Replying to this, a Facebook spokesperson replied, “The most important part of apps and services that help you make connections is to make it easy to find the people you want to connect with. So, the first time you sign in on your phone to a messaging or social app, it’s a widely used practice to begin by uploading your phone contacts.”
Facebook uses users’ phone contacts for their friend recommendation algorithm. For years, Facebook has been asking users to take phone contacts when installing the app or Messenger, but what most don’t know is that accepting also allows them to collect information on call and SMS logs.
Until the new Android update (Marshmallow), users were unable to separate the permissions request, stopping them from being to choose the options individually.
This is how it looks like now.
According to the article, iPhone users are safe. “Apple iOS has never allowed access to call log data by third-party apps, overt or silently, so this sort of data acquisition was never possible”
Although Facebook responded again after the article was published, “Call and text history logging is part of an opt-in feature for people using Messenger or Facebook Lite on Android… People have to expressly agree to use this feature.”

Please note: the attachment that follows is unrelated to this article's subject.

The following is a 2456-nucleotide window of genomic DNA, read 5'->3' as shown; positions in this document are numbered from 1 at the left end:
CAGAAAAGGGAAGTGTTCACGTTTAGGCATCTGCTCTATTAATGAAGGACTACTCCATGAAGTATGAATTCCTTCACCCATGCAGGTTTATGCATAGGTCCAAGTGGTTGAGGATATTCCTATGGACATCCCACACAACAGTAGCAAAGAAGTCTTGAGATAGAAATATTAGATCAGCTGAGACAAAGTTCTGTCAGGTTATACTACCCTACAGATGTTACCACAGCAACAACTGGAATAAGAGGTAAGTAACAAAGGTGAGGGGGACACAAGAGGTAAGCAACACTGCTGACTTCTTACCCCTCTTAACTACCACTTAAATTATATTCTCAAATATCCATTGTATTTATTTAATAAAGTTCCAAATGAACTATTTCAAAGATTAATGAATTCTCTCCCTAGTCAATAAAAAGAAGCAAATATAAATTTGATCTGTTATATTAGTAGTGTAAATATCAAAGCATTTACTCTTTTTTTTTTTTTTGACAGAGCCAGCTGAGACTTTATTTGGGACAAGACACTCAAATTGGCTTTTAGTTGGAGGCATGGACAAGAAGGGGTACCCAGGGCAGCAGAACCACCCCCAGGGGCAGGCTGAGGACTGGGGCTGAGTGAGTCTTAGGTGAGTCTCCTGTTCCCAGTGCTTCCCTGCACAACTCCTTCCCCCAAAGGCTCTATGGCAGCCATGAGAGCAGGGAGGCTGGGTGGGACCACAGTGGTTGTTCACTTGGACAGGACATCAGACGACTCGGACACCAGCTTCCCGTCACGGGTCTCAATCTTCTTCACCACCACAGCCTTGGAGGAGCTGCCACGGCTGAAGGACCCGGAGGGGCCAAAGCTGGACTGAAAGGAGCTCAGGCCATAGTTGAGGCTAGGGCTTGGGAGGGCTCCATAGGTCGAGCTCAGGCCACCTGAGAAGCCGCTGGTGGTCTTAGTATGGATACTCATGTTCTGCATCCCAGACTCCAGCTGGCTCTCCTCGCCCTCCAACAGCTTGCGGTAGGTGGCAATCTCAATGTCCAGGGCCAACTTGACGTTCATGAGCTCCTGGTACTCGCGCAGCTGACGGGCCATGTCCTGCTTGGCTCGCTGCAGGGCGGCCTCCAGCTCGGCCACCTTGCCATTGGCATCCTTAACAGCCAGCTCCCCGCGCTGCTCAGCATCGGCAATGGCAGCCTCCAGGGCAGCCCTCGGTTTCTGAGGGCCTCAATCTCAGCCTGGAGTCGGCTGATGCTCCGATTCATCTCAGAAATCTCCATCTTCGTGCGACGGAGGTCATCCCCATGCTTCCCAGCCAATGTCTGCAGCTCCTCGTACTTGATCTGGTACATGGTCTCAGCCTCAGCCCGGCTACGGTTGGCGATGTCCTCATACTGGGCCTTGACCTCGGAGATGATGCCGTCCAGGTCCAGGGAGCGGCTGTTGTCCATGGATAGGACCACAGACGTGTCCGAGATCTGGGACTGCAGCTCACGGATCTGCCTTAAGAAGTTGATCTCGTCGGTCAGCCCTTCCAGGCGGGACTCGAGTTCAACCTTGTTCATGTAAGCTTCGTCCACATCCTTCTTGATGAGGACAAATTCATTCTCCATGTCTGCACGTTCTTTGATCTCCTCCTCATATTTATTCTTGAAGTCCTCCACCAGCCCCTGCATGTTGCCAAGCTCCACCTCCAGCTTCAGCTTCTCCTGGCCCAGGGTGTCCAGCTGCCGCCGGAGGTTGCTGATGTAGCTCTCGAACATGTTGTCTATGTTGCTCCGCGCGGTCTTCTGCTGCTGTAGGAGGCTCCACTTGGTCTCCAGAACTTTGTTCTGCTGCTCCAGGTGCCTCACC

While the feature is “opt-in,” it was the default installation mode for the application until 2016 when Facebook was publicly shamed on how it dealt with “opt-in” SMS services. The social network never explicitly revealed that data was being collection and was only noticed when a review of data associated with accounts was done.
Go further down and find your data
For those curious on how much data Facebook actually has on you, here is how to find it.
- Go to your settings
- Go to General
- Underneath manage your account, you’ll find a link to download your data
- After it is done, you will receive two emails. One stating that your request has been made, and another that gives you the link when the archive is ready.
In the file, you’ll find every photo and video you have uploaded to the site. It does not contain photos that you have been tagged in, so photos friends have taken and uploaded on their own profile won’t appear.